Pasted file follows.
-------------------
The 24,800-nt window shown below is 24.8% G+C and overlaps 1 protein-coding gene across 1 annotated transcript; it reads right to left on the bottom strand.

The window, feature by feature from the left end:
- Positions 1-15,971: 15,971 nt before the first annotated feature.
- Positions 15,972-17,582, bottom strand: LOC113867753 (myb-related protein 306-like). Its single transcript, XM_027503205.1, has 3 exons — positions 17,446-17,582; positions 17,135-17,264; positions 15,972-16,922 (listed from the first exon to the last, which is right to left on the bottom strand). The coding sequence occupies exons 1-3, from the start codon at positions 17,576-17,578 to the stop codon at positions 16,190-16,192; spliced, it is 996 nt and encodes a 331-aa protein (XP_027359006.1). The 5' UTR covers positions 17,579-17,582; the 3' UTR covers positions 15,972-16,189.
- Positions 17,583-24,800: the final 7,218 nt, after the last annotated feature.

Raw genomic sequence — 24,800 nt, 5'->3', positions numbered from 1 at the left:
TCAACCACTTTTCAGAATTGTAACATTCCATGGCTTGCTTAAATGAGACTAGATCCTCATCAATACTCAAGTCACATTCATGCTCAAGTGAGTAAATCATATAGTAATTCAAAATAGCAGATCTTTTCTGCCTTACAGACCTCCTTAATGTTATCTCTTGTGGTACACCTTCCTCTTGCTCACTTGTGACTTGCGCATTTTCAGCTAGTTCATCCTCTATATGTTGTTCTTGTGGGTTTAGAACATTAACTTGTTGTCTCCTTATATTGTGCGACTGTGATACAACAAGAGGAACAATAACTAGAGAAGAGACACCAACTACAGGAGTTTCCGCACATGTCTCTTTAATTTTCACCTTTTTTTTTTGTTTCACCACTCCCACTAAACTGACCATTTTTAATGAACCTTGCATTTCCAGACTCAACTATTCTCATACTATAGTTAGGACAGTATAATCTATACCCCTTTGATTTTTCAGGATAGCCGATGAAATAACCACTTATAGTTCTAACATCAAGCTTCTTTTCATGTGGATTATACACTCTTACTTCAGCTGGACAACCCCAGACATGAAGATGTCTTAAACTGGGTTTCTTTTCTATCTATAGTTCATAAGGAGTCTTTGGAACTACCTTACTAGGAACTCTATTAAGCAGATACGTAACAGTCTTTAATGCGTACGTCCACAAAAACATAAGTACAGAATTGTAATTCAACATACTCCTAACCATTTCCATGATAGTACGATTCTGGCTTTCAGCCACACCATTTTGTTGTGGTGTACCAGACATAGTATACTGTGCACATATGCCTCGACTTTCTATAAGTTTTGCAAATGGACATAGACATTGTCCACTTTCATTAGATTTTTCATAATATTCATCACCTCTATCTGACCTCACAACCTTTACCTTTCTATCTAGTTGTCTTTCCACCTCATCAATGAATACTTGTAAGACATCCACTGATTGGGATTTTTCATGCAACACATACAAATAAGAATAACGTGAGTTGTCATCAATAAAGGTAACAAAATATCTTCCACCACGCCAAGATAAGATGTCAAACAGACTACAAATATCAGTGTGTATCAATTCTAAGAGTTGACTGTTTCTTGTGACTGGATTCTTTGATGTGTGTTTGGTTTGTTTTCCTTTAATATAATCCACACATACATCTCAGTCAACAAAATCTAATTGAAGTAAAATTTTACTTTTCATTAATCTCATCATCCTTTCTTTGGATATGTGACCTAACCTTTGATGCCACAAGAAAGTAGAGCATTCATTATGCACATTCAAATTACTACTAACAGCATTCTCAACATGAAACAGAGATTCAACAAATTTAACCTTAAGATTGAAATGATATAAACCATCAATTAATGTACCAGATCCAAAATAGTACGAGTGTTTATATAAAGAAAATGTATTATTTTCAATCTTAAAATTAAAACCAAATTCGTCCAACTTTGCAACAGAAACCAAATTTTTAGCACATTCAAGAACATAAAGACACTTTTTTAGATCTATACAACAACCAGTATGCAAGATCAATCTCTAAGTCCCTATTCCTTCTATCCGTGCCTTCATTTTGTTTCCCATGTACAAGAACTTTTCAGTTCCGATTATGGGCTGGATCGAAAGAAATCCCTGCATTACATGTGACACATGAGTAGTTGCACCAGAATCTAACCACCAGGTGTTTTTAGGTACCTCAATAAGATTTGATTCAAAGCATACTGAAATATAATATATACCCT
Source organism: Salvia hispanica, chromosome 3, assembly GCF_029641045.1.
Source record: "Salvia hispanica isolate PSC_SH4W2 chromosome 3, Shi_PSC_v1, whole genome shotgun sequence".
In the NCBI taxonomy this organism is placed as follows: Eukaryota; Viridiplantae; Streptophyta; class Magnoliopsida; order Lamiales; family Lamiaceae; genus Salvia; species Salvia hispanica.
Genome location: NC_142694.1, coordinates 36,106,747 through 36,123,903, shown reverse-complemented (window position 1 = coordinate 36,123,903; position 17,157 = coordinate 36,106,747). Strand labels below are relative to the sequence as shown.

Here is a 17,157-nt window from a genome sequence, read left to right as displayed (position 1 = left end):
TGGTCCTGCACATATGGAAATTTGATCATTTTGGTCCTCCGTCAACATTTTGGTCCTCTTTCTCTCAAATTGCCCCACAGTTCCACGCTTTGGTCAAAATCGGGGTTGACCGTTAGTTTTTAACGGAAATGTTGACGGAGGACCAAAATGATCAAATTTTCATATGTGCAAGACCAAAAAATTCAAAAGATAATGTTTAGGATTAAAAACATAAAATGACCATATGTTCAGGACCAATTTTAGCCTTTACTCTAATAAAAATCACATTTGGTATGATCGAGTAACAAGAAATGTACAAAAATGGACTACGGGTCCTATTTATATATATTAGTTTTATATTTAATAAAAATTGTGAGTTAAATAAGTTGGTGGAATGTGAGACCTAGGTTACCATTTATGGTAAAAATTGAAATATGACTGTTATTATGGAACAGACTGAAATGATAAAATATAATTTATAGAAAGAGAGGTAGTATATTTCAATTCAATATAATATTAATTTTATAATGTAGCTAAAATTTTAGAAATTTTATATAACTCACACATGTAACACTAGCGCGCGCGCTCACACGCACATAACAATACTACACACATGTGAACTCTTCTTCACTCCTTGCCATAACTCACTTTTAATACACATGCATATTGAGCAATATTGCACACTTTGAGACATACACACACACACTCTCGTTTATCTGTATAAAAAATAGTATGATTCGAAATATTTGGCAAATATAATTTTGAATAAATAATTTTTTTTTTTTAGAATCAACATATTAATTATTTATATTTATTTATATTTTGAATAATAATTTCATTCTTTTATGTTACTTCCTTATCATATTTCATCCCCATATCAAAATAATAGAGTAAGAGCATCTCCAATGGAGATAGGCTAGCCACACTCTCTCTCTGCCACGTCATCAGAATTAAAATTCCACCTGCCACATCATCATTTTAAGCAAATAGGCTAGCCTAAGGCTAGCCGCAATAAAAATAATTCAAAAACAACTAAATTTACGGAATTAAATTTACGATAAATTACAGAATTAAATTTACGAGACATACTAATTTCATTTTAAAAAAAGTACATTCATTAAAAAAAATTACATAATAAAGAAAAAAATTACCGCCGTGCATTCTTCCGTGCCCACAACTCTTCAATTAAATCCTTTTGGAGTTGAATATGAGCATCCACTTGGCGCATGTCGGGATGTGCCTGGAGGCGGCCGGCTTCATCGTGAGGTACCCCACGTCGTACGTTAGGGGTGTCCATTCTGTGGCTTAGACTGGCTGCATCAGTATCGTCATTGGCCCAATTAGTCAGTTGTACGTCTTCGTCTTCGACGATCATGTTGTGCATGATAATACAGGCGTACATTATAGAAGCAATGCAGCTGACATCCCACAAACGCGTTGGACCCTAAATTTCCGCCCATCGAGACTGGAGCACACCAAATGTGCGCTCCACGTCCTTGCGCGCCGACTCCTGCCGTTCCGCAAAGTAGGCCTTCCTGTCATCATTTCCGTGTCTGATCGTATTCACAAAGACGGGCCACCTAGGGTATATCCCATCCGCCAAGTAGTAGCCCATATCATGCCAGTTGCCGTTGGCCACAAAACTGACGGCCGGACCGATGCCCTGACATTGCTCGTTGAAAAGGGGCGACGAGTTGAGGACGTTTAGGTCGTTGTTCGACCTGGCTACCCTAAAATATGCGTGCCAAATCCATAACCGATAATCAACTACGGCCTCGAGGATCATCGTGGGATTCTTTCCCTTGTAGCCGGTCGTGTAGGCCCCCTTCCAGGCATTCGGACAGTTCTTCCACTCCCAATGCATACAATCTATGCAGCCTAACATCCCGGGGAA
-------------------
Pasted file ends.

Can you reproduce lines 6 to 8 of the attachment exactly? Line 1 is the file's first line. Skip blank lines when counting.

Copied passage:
Raw genomic sequence — 24,800 nt, 5'->3', positions numbered from 1 at the left:
TCAACCACTTTTCAGAATTGTAACATTCCATGGCTTGCTTAAATGAGACTAGATCCTCATCAATACTCAAGTCACATTCATGCTCAAGTGAGTAAATCATATAGTAATTCAAAATAGCAGATCTTTTCTGCCTTACAGACCTCCTTAATGTTATCTCTTGTGGTACACCTTCCTCTTGCTCACTTGTGACTTGCGCATTTTCAGCTAGTTCATCCTCTATATGTTGTTCTTGTGGGTTTAGAACATTAACTTGTTGTCTCCTTATATTGTGCGACTGTGATACAACAAGAGGAACAATAACTAGAGAAGAGACACCAACTACAGGAGTTTCCGCACATGTCTCTTTAATTTTCACCTTTTTTTTTTGTTTCACCACTCCCACTAAACTGACCATTTTTAATGAACCTTGCATTTCCAGACTCAACTATTCTCATACTATAGTTAGGACAGTATAATCTATACCCCTTTGATTTTTCAGGATAGCCGATGAAATAACCACTTATAGTTCTAACATCAAGCTTCTTTTCATGTGGATTATACACTCTTACTTCAGCTGGACAACCCCAGACATGAAGATGTCTTAAACTGGGTTTCTTTTCTATCTATAGTTCATAAGGAGTCTTTGGAACTACCTTACTAGGAACTCTATTAAGCAGATACGTAACAGTCTTTAATGCGTACGTCCACAAAAACATAAGTACAGAATTGTAATTCAACATACTCCTAACCATTTCCATGATAGTACGATTCTGGCTTTCAGCCACACCATTTTGTTGTGGTGTACCAGACATAGTATACTGTGCACATATGCCTCGACTTTCTATAAGTTTTGCAAATGGACATAGACATTGTCCACTTTCATTAGATTTTTCATAATATTCATCACCTCTATCTGACCTCACAACCTTTACCTTTCTATCTAGTTGTCTTTCCACCTCATCAATGAATACTTGTAAGACATCCACTGATTGGGATTTTTCATGCAACACATACAAATAAGAATAACGTGAGTTGTCATCAATAAAGGTAACAAAATATCTTCCACCACGCCAAGATAAGATGTCAAACAGACTACAAATATCAGTGTGTATCAATTCTAAGAGTTGACTGTTTCTTGTGACTGGATTCTTTGATGTGTGTTTGGTTTGTTTTCCTTTAATATAATCCACACATACATCTCAGTCAACAAAATCTAATTGAAGTAAAATTTTACTTTTCATTAATCTCATCATCCTTTCTTTGGATATGTGACCTAACCTTTGATGCCACAAGAAAGTAGAGCATTCATTATGCACATTCAAATTACTACTAACAGCATTCTCAACATGAAACAGAGATTCAACAAATTTAACCTTAAGATTGAAATGATATAAACCATCAATTAATGTACCAGATCCAAAATAGTACGAGTGTTTATATAAAGAAAATGTATTATTTTCAATCTTAAAATTAAAACCAAATTCGTCCAACTTTGCAACAGAAACCAAATTTTTAGCACATTCAAGAACATAAAGACACTTTTTTAGATCTATACAACAACCAGTATGCAAGATCAATCTCTAAGTCCCTATTCCTTCTATCCGTGCCTTCATTTTGTTTCCCATGTACAAGAACTTTTCAGTTCCGATTATGGGCTGGATCGAAAGAAATCCCTGCATTACATGTGACACATGAGTAGTTGCACCAGAATCTAACCACCAGGTGTTTTTAGGTACCTCAATAAGATTTGATTCAAAGCATACTGAAATATAATATATACCCT
Source organism: Salvia hispanica, chromosome 3, assembly GCF_029641045.1.